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What Causes a UTI?

UTIs are common among women, and at least 50% of women will experience one in their lifetime. It is possible for men to get a UTI, however. A few different causes come into play, and symptoms can depend on your age and current health. A UTI can impact any part of your urinary tract, including your bladder or kidneys. If you believe you may have a UTI, visit AFC Urgent Care Burlington. Our physicians can diagnose your symptoms and provide treatment.

Symptoms of a UTI

Not all UTIs will have symptoms, and they may vary depending on where the infection is. With many common UTIs, symptoms will include:

  • Burning while urinating
  • A persistent urge to urinate
  • Cloudy urine that may have a strong smell
  • Pelvic pain

UTIs that are in the kidneys may also experience fever, nausea, or vomiting. Bladder infections may cause blood in the urine, and an infection in the urethra most commonly causes burning while urinating. An infection in the bladder or urethra are the most common type of UTIs.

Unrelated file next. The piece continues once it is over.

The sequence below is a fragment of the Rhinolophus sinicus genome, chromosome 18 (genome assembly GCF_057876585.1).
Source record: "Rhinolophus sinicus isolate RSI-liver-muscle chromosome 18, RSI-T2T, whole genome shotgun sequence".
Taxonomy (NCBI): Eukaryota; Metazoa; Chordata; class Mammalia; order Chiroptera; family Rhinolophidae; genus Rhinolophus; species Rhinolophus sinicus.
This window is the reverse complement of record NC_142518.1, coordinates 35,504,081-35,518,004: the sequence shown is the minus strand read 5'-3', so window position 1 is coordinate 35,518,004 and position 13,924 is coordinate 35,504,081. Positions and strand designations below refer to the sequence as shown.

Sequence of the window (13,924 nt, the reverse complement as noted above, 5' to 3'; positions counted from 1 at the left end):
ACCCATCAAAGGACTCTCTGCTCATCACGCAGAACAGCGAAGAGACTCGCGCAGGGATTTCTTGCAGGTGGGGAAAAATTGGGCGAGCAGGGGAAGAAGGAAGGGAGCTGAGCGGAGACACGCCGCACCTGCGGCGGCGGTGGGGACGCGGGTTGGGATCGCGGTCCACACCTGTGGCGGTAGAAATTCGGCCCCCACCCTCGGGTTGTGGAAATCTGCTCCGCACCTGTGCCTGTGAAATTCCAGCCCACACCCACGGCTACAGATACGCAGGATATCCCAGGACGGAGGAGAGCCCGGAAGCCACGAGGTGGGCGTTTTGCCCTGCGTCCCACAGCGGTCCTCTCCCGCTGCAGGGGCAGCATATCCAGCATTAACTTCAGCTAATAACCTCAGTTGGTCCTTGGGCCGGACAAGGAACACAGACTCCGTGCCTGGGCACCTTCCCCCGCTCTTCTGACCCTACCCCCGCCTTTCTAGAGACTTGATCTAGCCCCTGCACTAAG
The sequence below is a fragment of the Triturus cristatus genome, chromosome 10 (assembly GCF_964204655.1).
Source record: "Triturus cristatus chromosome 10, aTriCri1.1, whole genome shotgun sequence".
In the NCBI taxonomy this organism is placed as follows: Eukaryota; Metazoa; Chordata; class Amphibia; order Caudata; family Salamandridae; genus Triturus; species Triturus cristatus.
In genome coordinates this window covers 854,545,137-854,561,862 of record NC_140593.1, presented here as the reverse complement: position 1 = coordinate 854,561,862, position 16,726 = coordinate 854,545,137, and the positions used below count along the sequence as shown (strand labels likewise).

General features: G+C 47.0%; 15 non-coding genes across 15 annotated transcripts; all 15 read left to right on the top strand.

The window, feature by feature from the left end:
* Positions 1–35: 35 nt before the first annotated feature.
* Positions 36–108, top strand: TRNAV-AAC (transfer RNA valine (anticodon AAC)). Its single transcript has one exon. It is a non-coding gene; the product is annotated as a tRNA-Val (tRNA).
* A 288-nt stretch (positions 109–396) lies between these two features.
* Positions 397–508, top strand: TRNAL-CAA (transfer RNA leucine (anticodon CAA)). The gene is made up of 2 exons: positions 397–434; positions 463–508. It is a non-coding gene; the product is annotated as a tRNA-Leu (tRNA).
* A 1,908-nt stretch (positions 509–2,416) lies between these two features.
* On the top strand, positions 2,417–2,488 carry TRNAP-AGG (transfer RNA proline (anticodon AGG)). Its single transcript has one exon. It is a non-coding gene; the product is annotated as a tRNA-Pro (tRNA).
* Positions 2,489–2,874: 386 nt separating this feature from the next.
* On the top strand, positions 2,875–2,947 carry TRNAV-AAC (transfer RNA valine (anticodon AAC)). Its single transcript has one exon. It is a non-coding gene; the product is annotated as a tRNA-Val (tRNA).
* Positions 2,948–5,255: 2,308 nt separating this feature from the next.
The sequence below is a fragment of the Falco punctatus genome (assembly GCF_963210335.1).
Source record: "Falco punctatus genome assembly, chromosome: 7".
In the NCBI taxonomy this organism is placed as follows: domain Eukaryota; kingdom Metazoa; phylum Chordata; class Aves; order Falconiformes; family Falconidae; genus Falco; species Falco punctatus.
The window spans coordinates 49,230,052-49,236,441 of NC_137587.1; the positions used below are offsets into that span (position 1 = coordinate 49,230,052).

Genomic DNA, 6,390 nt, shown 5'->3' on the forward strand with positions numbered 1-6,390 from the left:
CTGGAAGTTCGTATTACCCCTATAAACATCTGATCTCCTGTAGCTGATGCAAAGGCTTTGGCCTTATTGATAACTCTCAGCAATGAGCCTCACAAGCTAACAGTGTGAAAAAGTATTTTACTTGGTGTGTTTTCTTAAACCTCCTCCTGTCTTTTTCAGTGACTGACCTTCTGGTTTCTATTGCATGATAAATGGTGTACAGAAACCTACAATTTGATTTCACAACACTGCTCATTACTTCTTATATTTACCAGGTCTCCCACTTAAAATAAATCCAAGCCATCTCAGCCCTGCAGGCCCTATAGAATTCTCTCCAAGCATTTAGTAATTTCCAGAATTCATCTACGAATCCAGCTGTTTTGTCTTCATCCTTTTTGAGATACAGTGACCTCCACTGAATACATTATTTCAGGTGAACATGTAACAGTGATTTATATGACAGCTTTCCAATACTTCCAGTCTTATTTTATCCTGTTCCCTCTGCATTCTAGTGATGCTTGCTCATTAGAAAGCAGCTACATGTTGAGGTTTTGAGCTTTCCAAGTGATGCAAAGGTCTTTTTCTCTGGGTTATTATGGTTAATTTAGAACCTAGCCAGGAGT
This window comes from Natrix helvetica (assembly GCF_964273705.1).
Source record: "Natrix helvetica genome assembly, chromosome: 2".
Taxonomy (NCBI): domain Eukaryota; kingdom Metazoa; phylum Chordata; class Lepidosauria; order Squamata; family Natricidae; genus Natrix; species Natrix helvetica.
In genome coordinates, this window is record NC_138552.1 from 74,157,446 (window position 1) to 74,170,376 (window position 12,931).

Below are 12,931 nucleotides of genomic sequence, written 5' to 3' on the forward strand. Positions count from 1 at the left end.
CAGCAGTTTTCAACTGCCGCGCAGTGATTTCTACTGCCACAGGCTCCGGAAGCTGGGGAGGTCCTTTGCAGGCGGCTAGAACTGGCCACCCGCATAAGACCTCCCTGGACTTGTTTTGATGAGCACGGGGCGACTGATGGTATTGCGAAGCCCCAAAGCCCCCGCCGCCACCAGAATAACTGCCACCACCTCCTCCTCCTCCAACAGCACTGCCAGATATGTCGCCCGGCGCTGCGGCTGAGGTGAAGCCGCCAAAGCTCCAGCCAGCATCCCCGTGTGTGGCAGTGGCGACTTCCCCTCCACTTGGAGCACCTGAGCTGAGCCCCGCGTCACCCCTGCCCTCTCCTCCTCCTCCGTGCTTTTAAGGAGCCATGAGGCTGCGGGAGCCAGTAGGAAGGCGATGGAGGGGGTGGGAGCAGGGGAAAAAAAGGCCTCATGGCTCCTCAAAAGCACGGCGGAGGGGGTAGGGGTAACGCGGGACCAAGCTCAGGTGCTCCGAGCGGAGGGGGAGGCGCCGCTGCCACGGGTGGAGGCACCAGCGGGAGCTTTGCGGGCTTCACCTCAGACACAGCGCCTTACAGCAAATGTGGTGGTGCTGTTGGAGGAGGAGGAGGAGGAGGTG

Causes of UTI

UTIs happen when a bacteria gets into the urinary tract. It is designed to keep harmful bacteria out, but in some cases, the system may fail. E. Coli is the most common type of bacteria, and bladder infections are primarily caused through sex. Kidney infections often develop from an untreated bladder or urethra infections. That is why it’s best to get treated for UTIs soon after experiencing symptoms.

Sexual activity, certain types of birth control, and the general female anatomy are all risk factors to experience a UTI. Additionally, abnormalities or blockages in the urinary tract, illnesses that impair the immune system, or urinary procedures can also cause UTIs.

Treatment & Prevention

Since UTIs are caused by bacteria, antibiotics are the most effective form of treatment. Your physician will diagnose the UTI through a urine sample or a culture. Using a culture can help to see the type of infection, which will help to prescribe the best course of antibiotics. Symptoms typically clear up within a few days of taking the antibiotics. Depending on the severity, your physician may prescribe antibiotics for 1-3 days or a week. Pain medication can also be prescribed to help numb the bladder.

To prevent future infections, be sure to stay hydrated with plenty of water. This can help to flush out any bacteria and dilute your urine. Additionally, drinking cranberry juice can also help to ward off the infection.

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